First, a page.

“We’re just teaching them to play. We don’t run a bunch of set plays,” he said. “We get them in space, and they’ve learned how to cut, back-cut, set defenders up, play in space. It was just a great group to coach. There were times I would just stand there watching they got so good at running this dribble-drive offense.”
The kids also played on their school teams during the season, giving them even more experience.
“This year in the sixth grade, they’ve played at the Sixth Grade Center and Immanuel and 24 games with travel basketball,” Nicholson said. “This group had between 40 and 50 basketball games this season. It’s a lot, but that’s what it takes these days to be prepared for when you get to high school. They have the confidence and can win tight games. They’ve seen just about every type of scenario in a game.
“What it’s doing is improving basketball IQ. They’re getting that court time at a young age. It develops the players that it’s going to take to build the program at the high school level.”
Before Swish got started, it was on the parents to get their kids involved in travel basketball.
Nicholson said the program’s effects could be seen right away.
“The way they started, it was really neat. You would start seeing those uniforms around Seymour games,” he said. “Kids take pride in being in the Swish program. Now, you can go to home games and pick them out. You see them in their jerseys, shooting shirts or game shorts. It’s a big deal to be a part of the program now.”
Nicholson said he believes all 10 of the kids he coached are multisport athletes and that the kids have close bonds. He thinks the closeness the kids have will be big down the road.
“They’re tight, and that’s what good teams are,” he said. “They look out for one another. It has really been a pleasure coaching them. They are one of the few teams I’ve coached where I’ve said to myself in the last game, ‘This is the last time I’m coaching these kids. They’re going on to middle school.’ They are good kids with good families.”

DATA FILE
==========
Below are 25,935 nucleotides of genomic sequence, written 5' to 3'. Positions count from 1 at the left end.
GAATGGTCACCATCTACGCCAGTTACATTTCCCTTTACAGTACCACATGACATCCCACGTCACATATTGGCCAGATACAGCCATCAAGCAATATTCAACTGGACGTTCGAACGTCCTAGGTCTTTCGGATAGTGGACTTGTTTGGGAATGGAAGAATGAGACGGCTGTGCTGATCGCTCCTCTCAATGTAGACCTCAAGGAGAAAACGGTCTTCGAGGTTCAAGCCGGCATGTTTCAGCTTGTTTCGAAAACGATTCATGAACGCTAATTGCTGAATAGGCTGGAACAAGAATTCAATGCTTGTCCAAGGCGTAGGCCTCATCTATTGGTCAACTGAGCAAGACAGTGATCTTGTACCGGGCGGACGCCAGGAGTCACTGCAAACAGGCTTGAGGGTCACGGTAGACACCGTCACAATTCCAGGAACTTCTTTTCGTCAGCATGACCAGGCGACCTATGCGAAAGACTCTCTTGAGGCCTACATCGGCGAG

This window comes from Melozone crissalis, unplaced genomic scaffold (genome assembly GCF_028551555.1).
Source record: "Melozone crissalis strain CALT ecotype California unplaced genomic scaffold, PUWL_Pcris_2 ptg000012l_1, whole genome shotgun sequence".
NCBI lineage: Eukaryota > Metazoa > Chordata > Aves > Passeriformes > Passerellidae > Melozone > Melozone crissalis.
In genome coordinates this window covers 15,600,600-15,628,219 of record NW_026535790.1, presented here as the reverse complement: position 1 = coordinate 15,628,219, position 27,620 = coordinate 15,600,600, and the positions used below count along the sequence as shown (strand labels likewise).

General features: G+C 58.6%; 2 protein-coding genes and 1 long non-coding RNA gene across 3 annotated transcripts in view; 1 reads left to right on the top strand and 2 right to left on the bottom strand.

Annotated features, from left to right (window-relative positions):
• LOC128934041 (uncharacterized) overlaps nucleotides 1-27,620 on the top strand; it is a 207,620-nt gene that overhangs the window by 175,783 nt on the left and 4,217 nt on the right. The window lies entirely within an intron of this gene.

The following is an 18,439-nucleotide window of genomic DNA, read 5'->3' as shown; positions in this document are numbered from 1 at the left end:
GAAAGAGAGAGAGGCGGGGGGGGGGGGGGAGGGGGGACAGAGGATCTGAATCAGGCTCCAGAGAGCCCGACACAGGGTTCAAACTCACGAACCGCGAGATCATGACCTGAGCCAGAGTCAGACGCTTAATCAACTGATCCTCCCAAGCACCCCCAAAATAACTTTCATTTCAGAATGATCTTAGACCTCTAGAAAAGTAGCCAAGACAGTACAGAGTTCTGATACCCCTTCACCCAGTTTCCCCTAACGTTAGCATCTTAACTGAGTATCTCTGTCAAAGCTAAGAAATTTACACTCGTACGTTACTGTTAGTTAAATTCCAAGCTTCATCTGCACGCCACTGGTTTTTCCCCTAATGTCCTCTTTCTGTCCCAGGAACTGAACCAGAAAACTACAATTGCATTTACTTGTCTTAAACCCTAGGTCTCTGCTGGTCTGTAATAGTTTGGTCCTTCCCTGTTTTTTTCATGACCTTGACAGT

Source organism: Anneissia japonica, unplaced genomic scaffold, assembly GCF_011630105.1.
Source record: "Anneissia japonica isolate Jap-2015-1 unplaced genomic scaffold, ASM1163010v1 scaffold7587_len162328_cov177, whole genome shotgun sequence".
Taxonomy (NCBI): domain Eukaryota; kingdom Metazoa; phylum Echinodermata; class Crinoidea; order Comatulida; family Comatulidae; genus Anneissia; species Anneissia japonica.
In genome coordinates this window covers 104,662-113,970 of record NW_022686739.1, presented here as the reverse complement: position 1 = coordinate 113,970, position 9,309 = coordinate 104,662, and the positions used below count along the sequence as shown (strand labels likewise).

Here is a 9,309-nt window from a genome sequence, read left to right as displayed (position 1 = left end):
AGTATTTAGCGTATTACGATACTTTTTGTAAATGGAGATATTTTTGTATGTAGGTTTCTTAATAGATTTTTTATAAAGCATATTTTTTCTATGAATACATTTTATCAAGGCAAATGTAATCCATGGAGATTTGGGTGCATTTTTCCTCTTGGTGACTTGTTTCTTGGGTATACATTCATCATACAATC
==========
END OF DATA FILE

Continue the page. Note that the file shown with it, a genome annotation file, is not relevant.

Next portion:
Ty Tormoehlen, a student at the Sixth Grade Center, said he felt the team improved throughout the season.
“We passed the ball well and had good plays. We shot the ball very well,” he said. “I improved on shooting and getting to the basket. I learned how to play good defense.”
Immanuel’s Ty Nicholson said the team has grown together throughout the years.
“It was fun playing with my friends. We have been playing together since the first grade,” he said. “I think the team improved on both defense and defense. I feel like I got better with my shot and staying on balance.”
In the future, coach Nicholson looks for big things from this group of players.
“When we look ahead, I think this will be one of the classes that will be a part of something special,” he said. “You never know until you get to high school, but the seeds are planted. The youth program is what’s going to change things.”
Nicholson said tryouts for next year’s teams should be in early October. The program aims for at least two teams of eight to 10 players for each grade from second through sixth. Between 50 and 60 kids made up last year’s teams.